Irregular or skipped periods. When menstrual bleeding returns, it’s erratic, or sometimes it doesn’t return at all for quite some time. This may be because periods were irregular before starting the pill or that the communication has been interrupted between the ovaries and the part of our brain that helps regulate our body.
Heavy menstrual bleeding. Especially common if you went on the pill to regulate your period or ease heavy bleeding in the first place. That’s because the pill doesn’t address the Root Causes of heavy bleeding.
Rather, it limits the growth of the uterine lining and blocks ovulation – resulting in a controlled monthly bleed that is more of a hormonal breakthrough bleed and not quite the same as a normal menstrual period.
When you go off the pill, heavy bleeding can return if you had it before, or you can experience it anew as your body establishes its own natural hormone balance.
Ovulation pain and menstrual cramps. Because ovulation is suppressed by the pill, you don’t experience ovulation pain when you’re on it. Birth control pills also suppress menstrual cramps – But after they can return with a vengeance. This is a hormonal imbalance and must be addressed at core level.
Breakouts. Oral contraceptives reduce the amount of testosterone produced by the body. Testosterone is associated with acne (this is often why teenage boys have more severe acne than teenage girls) and as your levels return to normal, zits can come along with it. Post-pill acne is especially common if you started taking birth control to ease acne symptoms in the first place.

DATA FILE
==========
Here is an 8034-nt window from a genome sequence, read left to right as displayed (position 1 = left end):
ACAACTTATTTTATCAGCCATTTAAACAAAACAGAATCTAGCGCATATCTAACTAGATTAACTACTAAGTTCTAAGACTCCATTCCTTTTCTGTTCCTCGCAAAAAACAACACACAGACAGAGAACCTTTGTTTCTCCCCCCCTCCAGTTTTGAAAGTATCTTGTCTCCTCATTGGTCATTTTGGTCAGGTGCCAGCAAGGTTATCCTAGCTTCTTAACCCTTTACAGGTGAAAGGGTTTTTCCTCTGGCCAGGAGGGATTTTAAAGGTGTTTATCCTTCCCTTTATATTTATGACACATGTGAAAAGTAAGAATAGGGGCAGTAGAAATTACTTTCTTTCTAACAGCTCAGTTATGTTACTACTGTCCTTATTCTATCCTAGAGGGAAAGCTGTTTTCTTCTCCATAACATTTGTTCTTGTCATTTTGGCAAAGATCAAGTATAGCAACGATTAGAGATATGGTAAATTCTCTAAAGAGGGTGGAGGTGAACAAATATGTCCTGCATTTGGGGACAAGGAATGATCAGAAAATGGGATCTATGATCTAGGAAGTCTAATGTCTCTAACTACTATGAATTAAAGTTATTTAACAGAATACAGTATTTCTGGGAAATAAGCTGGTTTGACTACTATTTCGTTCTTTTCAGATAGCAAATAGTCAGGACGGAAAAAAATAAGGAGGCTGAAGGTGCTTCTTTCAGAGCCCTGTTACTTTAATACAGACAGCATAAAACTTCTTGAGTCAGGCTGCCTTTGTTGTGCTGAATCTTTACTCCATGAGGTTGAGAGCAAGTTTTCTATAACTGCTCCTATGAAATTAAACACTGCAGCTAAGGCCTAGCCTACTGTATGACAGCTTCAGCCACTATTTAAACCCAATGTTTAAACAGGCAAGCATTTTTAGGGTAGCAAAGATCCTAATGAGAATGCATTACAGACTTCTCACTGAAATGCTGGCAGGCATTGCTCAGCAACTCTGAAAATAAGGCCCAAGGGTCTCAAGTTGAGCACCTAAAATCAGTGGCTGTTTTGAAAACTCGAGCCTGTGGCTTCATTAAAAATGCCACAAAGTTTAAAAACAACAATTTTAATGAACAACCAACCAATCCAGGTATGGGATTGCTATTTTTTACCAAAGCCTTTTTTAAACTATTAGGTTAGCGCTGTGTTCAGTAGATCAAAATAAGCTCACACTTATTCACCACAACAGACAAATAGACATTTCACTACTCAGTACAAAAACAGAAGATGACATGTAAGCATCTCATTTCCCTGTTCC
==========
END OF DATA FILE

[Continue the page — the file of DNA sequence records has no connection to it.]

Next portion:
Bloating: The progestin in some pills acts as a diuretic, so some women retain fluid after coming off the pill. This resolves over time as you re-establish natural hormone balance, but can initially make you feel puffier, fatter, and can show up weight gain.
Mood Swings: While the pill itself can initially cause more than usual moodiness, so can going off of it as your body moves away from a carefully controlled daily dose of hormones from the pill, to your own ebbs and flows. This is particularly the case if you had PMS before going on the pill, but can occur regardless.
Also, keep in mind that if you’ve been on the pill for years, you’ve changed in those years – and our hormones are very different in our teens, 20s, 30s, and 40s.
Nutrient Deficiency: Nutritional deficiencies can cause heaps of symptoms – including hormonal imbalances.
They are also a problem for women who come off the pill hoping to get pregnant right away because low nutrient status has been associated with fertility problems, and low nutrients in the mother can also mean low nutrients in baby.
The pill has been associated with robbing a number of nutrients including B vitamins and magnesium. A recent study also found that vitamin D levels drop soon after stopping the pill.
The pill covers up what’s really going on with your health
The pill’s power to cover up a wide range of symptoms presents another danger to women. Because we don’t feel outwardly uncomfortable, aren’t struggling with PMS, acne, pain, or other obvious symptoms – we don’t know that something under the surface is going on – conditions like PCOS can go untreated.
PCOS is foundation for metabolic syndrome and Type 2 diabetes in some women, which themselves are foundation for other chronic conditions, like heart disease or non-alcoholic fatty liver disease, autoimmune conditions and much more.
The good news is that there are ways to use nutrients, herbs, and lifestyle medicine to rebalance your hormones and ease your symptoms when you come off the pill. These things are simply not out their for you to know, so there’s little wonder why you may be feeling very stuck as to know what your options are.